NIST Releases Final Framework For Improving Critical Infrastructure Cybersecurity

post_atBy Steven Caponi

The White House released today the long-awaited voluntary guidelines intended to encourage companies operating in critical infrastructure sectors to adopt policies to better protect themselves from cyber attacks.  The standards were developed through a collaborative process involving the National Institute of Standards and Technology (“NIST”) and critical infrastructure companies such as those involved with energy, transportation, communication, and banking.

The guidelines are formally known as the “Framework for Improving Critical Infrastructure Cybersecurity” (the “Framework”).  In February 2013, President Obama issued Executive Order 13636: Improving Critical Infrastructure Cybersecurity, which called for the development of a voluntary, risk-based Cybersecurity Framework—i.e., a set of standards, guidelines, and practices to help organizations manage cyber risks. The resulting Framework announced today is intended to carry-out the objectives of the Executive Order by providing a common language to address and manage cyber risk in a cost-effective way without placing additional regulatory requirements on businesses.  The ultimate goal is to provide companies overseeing the nation’s crucial infrastructure with a blueprint for identifying potential threats, protecting themselves from cyber attacks, and quickly recovering if an attack occurs.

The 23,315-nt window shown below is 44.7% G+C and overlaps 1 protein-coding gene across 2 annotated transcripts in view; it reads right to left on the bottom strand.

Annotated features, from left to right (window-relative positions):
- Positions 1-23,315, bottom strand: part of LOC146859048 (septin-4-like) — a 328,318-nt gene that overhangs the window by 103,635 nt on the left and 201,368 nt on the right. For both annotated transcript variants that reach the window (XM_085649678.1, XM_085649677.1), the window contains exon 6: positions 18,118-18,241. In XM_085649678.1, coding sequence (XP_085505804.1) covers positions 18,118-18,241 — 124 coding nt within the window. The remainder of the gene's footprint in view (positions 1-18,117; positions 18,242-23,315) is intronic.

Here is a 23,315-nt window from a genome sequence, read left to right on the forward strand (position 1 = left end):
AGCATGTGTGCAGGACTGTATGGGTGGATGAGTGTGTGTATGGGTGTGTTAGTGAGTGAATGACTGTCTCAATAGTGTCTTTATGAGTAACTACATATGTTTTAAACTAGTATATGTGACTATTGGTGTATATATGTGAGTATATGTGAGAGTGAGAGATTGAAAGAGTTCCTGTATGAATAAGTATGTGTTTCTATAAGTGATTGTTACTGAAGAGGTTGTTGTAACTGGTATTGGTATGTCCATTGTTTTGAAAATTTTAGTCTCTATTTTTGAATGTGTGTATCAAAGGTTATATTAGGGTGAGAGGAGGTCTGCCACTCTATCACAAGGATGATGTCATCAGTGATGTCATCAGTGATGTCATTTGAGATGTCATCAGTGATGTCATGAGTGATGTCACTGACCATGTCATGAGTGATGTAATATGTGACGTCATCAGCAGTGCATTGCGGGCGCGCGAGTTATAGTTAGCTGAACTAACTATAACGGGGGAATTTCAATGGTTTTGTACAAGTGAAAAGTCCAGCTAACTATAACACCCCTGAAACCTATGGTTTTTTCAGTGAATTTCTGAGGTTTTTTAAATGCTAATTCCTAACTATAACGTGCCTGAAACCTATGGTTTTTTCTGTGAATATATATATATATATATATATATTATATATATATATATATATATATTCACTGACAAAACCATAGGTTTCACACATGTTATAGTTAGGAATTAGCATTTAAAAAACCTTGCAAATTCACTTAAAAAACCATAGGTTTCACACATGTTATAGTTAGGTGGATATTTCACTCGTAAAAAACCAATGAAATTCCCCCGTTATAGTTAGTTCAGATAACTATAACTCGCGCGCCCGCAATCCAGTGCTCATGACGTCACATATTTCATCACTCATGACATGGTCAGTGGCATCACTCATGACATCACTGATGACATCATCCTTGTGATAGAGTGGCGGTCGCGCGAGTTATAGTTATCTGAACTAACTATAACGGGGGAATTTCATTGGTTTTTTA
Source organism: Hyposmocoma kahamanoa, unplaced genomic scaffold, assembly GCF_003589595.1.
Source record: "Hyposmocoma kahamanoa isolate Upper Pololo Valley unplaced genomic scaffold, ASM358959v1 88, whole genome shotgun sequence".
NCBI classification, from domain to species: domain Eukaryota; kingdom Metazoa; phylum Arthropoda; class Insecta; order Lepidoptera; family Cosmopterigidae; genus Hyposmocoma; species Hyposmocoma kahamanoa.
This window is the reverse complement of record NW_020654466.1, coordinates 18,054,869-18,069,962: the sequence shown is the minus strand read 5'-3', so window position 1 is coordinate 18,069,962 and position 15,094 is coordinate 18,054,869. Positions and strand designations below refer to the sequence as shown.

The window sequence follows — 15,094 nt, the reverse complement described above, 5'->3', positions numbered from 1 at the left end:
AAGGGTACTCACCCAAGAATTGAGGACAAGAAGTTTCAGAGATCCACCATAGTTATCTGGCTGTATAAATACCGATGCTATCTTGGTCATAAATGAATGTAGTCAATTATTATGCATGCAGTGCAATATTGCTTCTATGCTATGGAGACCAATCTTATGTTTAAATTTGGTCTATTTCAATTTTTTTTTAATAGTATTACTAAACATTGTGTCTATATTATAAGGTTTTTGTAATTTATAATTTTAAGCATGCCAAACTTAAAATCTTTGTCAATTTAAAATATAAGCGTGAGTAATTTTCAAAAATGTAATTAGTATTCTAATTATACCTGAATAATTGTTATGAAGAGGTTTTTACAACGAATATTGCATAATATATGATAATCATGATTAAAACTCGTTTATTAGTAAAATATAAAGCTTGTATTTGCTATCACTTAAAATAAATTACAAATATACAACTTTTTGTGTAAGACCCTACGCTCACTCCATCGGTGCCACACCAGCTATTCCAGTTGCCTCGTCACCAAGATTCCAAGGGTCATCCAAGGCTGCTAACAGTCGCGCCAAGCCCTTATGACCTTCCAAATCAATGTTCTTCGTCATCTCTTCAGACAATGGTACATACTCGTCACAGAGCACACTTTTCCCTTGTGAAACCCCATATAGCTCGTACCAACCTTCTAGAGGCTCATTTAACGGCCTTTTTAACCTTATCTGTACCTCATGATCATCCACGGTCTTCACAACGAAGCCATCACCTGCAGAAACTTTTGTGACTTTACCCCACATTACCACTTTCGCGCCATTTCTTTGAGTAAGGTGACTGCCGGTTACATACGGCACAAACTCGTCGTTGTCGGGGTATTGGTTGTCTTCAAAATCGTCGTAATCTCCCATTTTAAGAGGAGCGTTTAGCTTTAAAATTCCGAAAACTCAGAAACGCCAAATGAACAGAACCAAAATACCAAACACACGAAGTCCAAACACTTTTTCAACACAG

In a statement, Obama warned that cyber threats “pose one of the greatest national security dangers that the United States faces,” echoing the recent judgment of major U.S. intelligence agencies.  “While I believe today’s framework marks a turning point, it’s clear that much more work needs to be done to enhance our cybersecurity,” Obama said. “America’s economic prosperity, national security and our individual liberties depend on our commitment to securing cyberspace and maintaining an open, interoperable, secure and reliable Internet.”

The Framework does not mandate specific security controls, but instead are intended to provide guidance for detecting and responding to attacks, mitigating fallout from cyber incidents, and managing overall cyber risks.  A key objective of the Framework is to provide a common language and mechanism for organizations to:

  • Describe their current cybersecurity postures
  • Describe their target states for cybersecurity
  • Identify/prioritize opportunities for improved risk management
  • Assess progress toward a target state
  • Foster communication among internal and external stakeholders

Department of Homeland Security (“DHS”) chief Jeh Johnson also announced on Wednesday that the DHS was starting a program to help companies implement the Framework.  The government is not, however, providing any tax breaks or other incentives to encourage the adoption of the Framework.  The White House is instead going to rely on companies having a sense of self-preservation, as well as a strong desire to avoid being victimized by a cyber attack and managing the resulting law suits that will surely follow.

For a more comprehensive discussion of the NIST Framework and its anticipated impact on companies that are both inside and outside of critical infrastructure sectors, please read this recent article.

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